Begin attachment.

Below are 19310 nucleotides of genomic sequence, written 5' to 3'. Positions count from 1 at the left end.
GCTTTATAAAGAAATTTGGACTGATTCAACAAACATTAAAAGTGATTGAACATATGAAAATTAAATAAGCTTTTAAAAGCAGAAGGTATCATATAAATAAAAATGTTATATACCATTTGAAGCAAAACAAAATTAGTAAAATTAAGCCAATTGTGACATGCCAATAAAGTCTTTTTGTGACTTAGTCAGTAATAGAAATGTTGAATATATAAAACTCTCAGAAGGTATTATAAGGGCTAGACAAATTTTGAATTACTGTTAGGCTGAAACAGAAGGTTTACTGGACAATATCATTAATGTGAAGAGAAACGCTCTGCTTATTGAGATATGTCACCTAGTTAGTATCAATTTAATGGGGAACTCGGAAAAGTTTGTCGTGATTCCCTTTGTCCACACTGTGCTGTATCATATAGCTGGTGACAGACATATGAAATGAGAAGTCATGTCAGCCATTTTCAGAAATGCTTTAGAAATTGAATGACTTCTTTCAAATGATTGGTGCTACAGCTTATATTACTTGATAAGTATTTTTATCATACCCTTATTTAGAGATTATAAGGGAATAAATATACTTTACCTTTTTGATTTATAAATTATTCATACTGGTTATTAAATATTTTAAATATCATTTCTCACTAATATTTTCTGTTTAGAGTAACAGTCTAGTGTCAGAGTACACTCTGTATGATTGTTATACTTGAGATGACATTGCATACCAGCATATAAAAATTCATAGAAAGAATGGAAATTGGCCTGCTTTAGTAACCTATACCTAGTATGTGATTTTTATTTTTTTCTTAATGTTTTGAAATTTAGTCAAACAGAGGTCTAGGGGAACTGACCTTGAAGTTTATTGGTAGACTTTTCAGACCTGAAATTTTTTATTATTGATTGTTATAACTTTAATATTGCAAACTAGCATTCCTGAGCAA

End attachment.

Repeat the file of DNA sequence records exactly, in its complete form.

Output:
Below are 19310 nucleotides of genomic sequence, written 5' to 3'. Positions count from 1 at the left end.
GCTTTATAAAGAAATTTGGACTGATTCAACAAACATTAAAAGTGATTGAACATATGAAAATTAAATAAGCTTTTAAAAGCAGAAGGTATCATATAAATAAAAATGTTATATACCATTTGAAGCAAAACAAAATTAGTAAAATTAAGCCAATTGTGACATGCCAATAAAGTCTTTTTGTGACTTAGTCAGTAATAGAAATGTTGAATATATAAAACTCTCAGAAGGTATTATAAGGGCTAGACAAATTTTGAATTACTGTTAGGCTGAAACAGAAGGTTTACTGGACAATATCATTAATGTGAAGAGAAACGCTCTGCTTATTGAGATATGTCACCTAGTTAGTATCAATTTAATGGGGAACTCGGAAAAGTTTGTCGTGATTCCCTTTGTCCACACTGTGCTGTATCATATAGCTGGTGACAGACATATGAAATGAGAAGTCATGTCAGCCATTTTCAGAAATGCTTTAGAAATTGAATGACTTCTTTCAAATGATTGGTGCTACAGCTTATATTACTTGATAAGTATTTTTATCATACCCTTATTTAGAGATTATAAGGGAATAAATATACTTTACCTTTTTGATTTATAAATTATTCATACTGGTTATTAAATATTTTAAATATCATTTCTCACTAATATTTTCTGTTTAGAGTAACAGTCTAGTGTCAGAGTACACTCTGTATGATTGTTATACTTGAGATGACATTGCATACCAGCATATAAAAATTCATAGAAAGAATGGAAATTGGCCTGCTTTAGTAACCTATACCTAGTATGTGATTTTTATTTTTTTCTTAATGTTTTGAAATTTAGTCAAACAGAGGTCTAGGGGAACTGACCTTGAAGTTTATTGGTAGACTTTTCAGACCTGAAATTTTTTATTATTGATTGTTATAACTTTAATATTGCAAACTAGCATTCCTGAGCAA